The career of Seattle photographer Johsel Namkung will be celebrated May 26 with a publication party for a sumptuous new book surveying his career.
Photographic eyes don’t come much sharper than Johsel Namkung’s.
The 93-year-old Seattle artist might technically be a “nature photographer.” But in focusing so closely on the patterns and textures of rocks, sand, wood, water, forests and meadows, he comes surprisingly — and vigorously — close to something more abstract.
A new book honoring Namkung’s career, “Johsel Namkung: A Retrospective” (Cosgrove Editions, 144 pp., $175), makes clear how glorious his achievements are. The images are huge. The detail is crystalline. The essence of each object under his lens vibrates with life.
Take “McCue Ridge, Washington,” which isn’t a landscape at all, but a study of a worn, twisted, toppled tree trunk in Central Washington. As you look at the whorls and knobs of the bleached, weathered bark, Namkung’s likening of his images to music makes perfect sense.
- Husky guide on UW cheerleading tryouts goes global
- Look like this, not that: UW pulls cheerleader-tryout advice after angry backlash
- Seahawks take Germain Ifedi with first-round pick in NFL draft
- APNewsBreak: Investigators look at overdose in Prince death
- Mexican agents hunting fugitives in Arlington slayings: ‘It’s only going to be a few days’
Most Read Stories
“I always see melodic lines,” he says, “and counterbalancing forces of weight and harmony.”
The book, selecting 100 of Namkung’s best works, is magnificently produced and large enough to do some justice to the images it reproduces. Accompanying essays by photographer Art Wolfe and former Henry Art Gallery chief curator Elizabeth Brown thoughtfully highlight what’s special about this work.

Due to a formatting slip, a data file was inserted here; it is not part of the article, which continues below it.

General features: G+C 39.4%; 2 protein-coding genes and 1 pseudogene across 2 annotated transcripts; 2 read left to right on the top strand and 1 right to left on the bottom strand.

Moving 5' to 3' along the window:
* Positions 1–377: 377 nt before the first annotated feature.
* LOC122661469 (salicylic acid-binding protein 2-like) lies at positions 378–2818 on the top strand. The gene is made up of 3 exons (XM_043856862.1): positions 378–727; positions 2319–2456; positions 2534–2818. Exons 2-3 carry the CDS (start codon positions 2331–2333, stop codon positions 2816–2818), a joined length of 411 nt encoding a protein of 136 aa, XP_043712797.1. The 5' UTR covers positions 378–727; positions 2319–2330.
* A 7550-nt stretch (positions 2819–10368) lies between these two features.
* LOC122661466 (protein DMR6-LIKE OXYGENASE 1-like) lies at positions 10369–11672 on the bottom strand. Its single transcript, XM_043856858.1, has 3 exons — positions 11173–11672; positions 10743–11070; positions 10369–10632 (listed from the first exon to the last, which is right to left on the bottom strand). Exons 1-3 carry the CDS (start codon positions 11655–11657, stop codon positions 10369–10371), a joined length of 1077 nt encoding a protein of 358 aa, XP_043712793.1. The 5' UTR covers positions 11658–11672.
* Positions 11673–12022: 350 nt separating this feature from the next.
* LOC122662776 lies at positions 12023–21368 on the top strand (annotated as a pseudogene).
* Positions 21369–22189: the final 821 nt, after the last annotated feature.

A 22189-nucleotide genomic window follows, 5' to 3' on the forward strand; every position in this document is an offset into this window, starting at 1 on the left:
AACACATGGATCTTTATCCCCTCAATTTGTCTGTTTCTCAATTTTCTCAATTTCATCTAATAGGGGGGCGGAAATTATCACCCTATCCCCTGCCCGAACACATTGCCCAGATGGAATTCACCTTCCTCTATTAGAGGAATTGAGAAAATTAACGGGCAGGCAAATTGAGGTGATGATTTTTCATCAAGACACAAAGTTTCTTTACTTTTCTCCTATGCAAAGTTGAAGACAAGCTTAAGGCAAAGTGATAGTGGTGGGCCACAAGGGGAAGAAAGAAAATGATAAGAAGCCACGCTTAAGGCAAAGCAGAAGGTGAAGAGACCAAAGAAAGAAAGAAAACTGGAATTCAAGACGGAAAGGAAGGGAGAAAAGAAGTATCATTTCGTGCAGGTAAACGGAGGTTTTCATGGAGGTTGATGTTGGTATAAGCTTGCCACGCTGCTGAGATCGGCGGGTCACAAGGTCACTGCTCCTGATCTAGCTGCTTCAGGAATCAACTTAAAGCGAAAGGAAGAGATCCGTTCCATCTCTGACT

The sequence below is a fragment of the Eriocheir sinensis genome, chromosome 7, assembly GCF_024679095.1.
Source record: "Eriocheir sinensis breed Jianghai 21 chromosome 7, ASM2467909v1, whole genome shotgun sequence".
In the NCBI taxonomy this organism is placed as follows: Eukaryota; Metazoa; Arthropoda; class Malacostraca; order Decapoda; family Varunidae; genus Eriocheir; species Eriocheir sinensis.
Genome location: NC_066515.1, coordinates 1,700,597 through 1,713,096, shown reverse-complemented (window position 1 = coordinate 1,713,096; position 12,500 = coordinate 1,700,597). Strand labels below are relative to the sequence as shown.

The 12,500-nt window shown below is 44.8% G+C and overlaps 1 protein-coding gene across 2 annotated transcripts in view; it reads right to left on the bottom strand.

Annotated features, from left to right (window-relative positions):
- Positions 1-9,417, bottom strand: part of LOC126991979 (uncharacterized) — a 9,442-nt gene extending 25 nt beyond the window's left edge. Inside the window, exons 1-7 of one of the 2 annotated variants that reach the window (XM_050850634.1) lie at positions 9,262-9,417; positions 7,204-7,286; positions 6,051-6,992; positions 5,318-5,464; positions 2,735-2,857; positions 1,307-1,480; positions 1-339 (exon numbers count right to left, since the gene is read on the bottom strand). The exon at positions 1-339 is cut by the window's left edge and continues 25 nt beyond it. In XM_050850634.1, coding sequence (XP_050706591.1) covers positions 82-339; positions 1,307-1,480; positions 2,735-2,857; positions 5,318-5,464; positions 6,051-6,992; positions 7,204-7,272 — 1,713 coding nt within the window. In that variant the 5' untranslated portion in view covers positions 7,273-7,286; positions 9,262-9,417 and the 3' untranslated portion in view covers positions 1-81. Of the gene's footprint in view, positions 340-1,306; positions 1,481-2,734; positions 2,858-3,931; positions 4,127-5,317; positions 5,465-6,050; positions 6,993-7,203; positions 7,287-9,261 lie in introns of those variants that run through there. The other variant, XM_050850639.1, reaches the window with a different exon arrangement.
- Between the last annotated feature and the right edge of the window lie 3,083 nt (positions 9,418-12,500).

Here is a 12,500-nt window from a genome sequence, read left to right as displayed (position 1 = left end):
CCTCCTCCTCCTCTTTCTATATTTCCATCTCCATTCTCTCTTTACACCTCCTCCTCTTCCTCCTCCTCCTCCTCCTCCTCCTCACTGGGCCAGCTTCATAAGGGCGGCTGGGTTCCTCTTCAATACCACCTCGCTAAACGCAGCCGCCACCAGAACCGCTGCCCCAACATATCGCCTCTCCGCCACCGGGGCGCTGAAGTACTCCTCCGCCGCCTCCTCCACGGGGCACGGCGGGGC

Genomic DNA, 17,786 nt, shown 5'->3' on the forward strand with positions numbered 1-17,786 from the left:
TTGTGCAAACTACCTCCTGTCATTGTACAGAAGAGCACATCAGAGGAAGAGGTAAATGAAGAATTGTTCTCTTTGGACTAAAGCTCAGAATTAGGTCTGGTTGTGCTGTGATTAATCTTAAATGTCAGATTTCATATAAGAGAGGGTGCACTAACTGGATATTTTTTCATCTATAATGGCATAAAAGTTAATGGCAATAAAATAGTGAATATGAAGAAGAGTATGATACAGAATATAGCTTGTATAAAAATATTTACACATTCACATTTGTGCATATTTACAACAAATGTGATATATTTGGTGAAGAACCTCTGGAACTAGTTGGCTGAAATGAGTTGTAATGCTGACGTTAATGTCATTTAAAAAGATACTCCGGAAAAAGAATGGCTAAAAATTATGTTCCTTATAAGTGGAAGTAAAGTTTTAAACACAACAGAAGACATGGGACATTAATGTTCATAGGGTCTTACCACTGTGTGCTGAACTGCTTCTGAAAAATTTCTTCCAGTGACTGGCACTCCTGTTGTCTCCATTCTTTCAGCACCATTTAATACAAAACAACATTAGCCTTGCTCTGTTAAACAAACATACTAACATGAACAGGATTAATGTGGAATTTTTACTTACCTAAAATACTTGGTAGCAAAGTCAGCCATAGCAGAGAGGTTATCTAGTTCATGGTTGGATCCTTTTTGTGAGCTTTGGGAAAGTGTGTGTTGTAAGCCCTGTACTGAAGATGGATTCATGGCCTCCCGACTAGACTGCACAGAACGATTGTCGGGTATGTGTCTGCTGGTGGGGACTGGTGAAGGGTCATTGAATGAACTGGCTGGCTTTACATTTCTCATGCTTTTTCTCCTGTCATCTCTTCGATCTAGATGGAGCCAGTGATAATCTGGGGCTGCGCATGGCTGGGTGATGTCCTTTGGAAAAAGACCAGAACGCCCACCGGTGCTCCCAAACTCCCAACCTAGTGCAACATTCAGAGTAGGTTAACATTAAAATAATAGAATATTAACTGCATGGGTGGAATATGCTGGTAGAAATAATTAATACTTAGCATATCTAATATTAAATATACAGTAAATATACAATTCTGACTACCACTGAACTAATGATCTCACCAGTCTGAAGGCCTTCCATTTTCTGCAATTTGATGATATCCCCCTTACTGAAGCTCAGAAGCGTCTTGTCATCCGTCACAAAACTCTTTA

Best of all, there’s an introduction by Namkung himself on how he came to photography after a career as a singer and a translator. Namkung also offers a brief autobiographical sketch, describing his turbulent young adulthood where, as a Korean married to a Japanese woman during World War II, he found himself shuttling among Korea, Shanghai and Japan to escape wartime dangers to himself and his wife. He has lived in Seattle since 1947.
A publication party for “Johsel Namkung: A Retrospective” will be held 3-6 p.m. Saturday at the Walker Ames Room in Kane Hall at the University of Washington. The reception is free and open to the public. The photographer will be present, and half a dozen or so large Namkung prints will be on display.
If you can’t attend but want to order the book, call 888-507-7375 or email email@example.com.
Michael Upchurch, Seattle Times arts writer